Fig. 1: Tracking annual multivariate ENSO index in the weather satellite derived data era.
Discussion: One way to learn about the dynamics of meteorology and climate is attendance of the Annual Climate Diagnostics Workshop presented by NOAA/CPC. Attending several of those workshops around 20 years ago, climate scientists emphasized a transition taking place whereas the decadal ENSO cycle which lasts (usually) 2 to 4 decades had changed to the cool phase. Although El Nino is occurring now, the frequency of La Nina events has certainly outweighed warm ENSO since the late 1990’s. The last warm cycle lasted from the middle 1960’s to middle 1990’s. One would expect a long-term ENSO phase change to more persistent El Nino events to occur sometime within the next 10 years. Climate Impact Company always advises meteorologists and industry analysts to evaluate/weight their analog years toward the proper long-term ENSO phase.
The multivariate ENSO index (MEI) for OCT/NOV 2023 was +0.8 which is the first El Nino-like value for the 2023-24 El Nino despite oceanic El Nino onset last June. An atmospheric El Nino, as defined by MEI, has not lagged this far behind oceanic El Nino in the modern-day record. Many reasons are speculated as to why this is happening such as the unique warming of the global oceans and the weaker tropical convection (and location) given an El Nino. An exceptionally strong positive phase of the Indian Ocean dipole (+IOD) may have contributed. We await formal published research on this subject for an explanation.
The unusual large spread between MEI and Nino34 SSTA should have implications for where ENSO is going in 2024. In all honesty, we’re not sure where. Today’s NCEP CFS V2 has an ensemble member projecting a Nino34 SSTA of -2.4C for April. What drove that model to produce that wild forecast? At the same time, Australia Bureau of Meteorology indicates a +1.7C for the Nino34 SSTA. The forecast solutions for Q2/2024 range from lingering strong El Nino to emerging intense La Nina. According to the International Research Institute for Climate and Society who collect all dynamic and statistical Nino34 SSTA forecasts, the most likely ENSO scenario for ENSO in 2024 is neutral phase by mid-year (Fig. 2). The Climate Impact Company (CIC) constructed analog forecast reveals a 5-in-7 chance of La Nina in 2024 with a 2-in-7 chance of a strong La Nina (Fig. 3).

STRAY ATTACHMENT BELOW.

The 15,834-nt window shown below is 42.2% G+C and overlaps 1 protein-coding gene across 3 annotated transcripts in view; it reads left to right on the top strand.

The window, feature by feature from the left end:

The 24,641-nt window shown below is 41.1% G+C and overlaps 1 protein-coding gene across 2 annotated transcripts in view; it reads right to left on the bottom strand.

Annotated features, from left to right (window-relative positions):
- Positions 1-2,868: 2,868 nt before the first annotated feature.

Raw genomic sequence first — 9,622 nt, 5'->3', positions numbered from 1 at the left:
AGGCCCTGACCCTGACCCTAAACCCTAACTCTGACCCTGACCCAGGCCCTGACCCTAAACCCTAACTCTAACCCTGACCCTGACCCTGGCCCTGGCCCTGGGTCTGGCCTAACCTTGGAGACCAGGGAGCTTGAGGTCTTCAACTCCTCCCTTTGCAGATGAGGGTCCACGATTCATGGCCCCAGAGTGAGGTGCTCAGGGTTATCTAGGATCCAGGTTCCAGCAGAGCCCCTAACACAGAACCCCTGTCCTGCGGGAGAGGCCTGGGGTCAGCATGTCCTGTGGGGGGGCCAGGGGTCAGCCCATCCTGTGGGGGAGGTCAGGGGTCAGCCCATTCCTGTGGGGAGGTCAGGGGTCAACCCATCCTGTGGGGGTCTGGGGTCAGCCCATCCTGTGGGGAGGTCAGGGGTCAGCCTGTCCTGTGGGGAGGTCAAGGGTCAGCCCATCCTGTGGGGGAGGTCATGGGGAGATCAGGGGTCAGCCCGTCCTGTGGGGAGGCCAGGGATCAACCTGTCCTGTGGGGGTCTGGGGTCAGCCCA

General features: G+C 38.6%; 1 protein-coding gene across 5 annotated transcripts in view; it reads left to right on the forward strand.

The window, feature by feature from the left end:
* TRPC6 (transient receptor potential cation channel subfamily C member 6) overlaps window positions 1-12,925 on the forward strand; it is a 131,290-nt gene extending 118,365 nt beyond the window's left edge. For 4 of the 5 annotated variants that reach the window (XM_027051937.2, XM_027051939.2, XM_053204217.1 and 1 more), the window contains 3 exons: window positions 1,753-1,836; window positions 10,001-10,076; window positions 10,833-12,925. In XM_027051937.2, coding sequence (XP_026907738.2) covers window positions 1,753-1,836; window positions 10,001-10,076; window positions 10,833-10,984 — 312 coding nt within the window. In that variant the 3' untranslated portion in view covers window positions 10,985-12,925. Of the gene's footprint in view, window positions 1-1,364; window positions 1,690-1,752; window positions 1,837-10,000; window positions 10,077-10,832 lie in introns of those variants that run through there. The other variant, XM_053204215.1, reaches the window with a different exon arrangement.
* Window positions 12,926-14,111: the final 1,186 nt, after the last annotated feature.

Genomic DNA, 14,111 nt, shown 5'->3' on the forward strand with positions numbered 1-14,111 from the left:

The bottom line? There is a likelihood for a complete reversal in global climate patterns from what they are now for later 2024. The potential for a long-term change in the ENSO cycle is emerging on the horizon.
Fig. 2: A collection of all dynamic and statistical Nino34 SSTA forecasts to project ENSO phase in 2024.
Fig. 3: The Climate Impact Company constructed analog Nno34 SSTA forecast through March 2025.